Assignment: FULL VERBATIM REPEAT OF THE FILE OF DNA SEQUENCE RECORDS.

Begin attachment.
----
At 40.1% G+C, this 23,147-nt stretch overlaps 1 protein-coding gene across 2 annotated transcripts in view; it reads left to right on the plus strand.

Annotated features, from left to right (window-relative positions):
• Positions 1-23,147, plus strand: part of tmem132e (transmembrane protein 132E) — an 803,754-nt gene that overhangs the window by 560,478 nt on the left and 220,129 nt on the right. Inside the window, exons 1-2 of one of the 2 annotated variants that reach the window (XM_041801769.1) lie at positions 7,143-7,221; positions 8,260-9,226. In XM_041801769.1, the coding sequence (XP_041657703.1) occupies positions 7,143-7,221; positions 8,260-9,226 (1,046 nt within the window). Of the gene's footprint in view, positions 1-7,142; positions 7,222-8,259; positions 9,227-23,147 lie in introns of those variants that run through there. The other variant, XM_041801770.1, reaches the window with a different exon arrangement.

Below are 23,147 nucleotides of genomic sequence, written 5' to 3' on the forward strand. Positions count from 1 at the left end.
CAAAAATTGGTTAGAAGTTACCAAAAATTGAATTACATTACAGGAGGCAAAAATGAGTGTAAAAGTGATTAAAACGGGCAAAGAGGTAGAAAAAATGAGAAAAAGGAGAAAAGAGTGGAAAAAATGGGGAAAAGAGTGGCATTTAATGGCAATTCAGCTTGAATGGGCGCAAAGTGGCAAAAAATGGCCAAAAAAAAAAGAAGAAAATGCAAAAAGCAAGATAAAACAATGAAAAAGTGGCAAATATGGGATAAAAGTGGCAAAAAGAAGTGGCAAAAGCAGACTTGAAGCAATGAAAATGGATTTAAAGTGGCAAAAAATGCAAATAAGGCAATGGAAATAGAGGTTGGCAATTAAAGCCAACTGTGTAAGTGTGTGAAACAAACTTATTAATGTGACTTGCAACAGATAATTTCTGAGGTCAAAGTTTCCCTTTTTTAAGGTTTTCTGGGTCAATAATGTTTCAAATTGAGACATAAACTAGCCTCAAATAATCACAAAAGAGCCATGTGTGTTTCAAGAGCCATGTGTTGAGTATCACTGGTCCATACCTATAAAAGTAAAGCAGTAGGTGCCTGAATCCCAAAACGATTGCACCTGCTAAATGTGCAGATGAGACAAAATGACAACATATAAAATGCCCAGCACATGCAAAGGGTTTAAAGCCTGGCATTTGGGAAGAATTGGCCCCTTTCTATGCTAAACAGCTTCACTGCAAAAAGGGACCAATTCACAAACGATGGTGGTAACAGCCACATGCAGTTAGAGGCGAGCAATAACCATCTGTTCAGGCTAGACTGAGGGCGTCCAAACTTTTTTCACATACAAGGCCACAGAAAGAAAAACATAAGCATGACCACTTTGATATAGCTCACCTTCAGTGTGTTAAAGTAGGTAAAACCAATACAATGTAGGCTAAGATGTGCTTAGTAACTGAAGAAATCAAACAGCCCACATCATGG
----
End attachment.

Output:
At 40.1% G+C, this 23,147-nt stretch overlaps 1 protein-coding gene across 2 annotated transcripts in view; it reads left to right on the plus strand.

Annotated features, from left to right (window-relative positions):
• Positions 1-23,147, plus strand: part of tmem132e (transmembrane protein 132E) — an 803,754-nt gene that overhangs the window by 560,478 nt on the left and 220,129 nt on the right. Inside the window, exons 1-2 of one of the 2 annotated variants that reach the window (XM_041801769.1) lie at positions 7,143-7,221; positions 8,260-9,226. In XM_041801769.1, the coding sequence (XP_041657703.1) occupies positions 7,143-7,221; positions 8,260-9,226 (1,046 nt within the window). Of the gene's footprint in view, positions 1-7,142; positions 7,222-8,259; positions 9,227-23,147 lie in introns of those variants that run through there. The other variant, XM_041801770.1, reaches the window with a different exon arrangement.

Below are 23,147 nucleotides of genomic sequence, written 5' to 3' on the forward strand. Positions count from 1 at the left end.
CAAAAATTGGTTAGAAGTTACCAAAAATTGAATTACATTACAGGAGGCAAAAATGAGTGTAAAAGTGATTAAAACGGGCAAAGAGGTAGAAAAAATGAGAAAAAGGAGAAAAGAGTGGAAAAAATGGGGAAAAGAGTGGCATTTAATGGCAATTCAGCTTGAATGGGCGCAAAGTGGCAAAAAATGGCCAAAAAAAAAAGAAGAAAATGCAAAAAGCAAGATAAAACAATGAAAAAGTGGCAAATATGGGATAAAAGTGGCAAAAAGAAGTGGCAAAAGCAGACTTGAAGCAATGAAAATGGATTTAAAGTGGCAAAAAATGCAAATAAGGCAATGGAAATAGAGGTTGGCAATTAAAGCCAACTGTGTAAGTGTGTGAAACAAACTTATTAATGTGACTTGCAACAGATAATTTCTGAGGTCAAAGTTTCCCTTTTTTAAGGTTTTCTGGGTCAATAATGTTTCAAATTGAGACATAAACTAGCCTCAAATAATCACAAAAGAGCCATGTGTGTTTCAAGAGCCATGTGTTGAGTATCACTGGTCCATACCTATAAAAGTAAAGCAGTAGGTGCCTGAATCCCAAAACGATTGCACCTGCTAAATGTGCAGATGAGACAAAATGACAACATATAAAATGCCCAGCACATGCAAAGGGTTTAAAGCCTGGCATTTGGGAAGAATTGGCCCCTTTCTATGCTAAACAGCTTCACTGCAAAAAGGGACCAATTCACAAACGATGGTGGTAACAGCCACATGCAGTTAGAGGCGAGCAATAACCATCTGTTCAGGCTAGACTGAGGGCGTCCAAACTTTTTTCACATACAAGGCCACAGAAAGAAAAACATAAGCATGACCACTTTGATATAGCTCACCTTCAGTGTGTTAAAGTAGGTAAAACCAATACAATGTAGGCTAAGATGTGCTTAGTAACTGAAGAAATCAAACAGCCCACATCATGG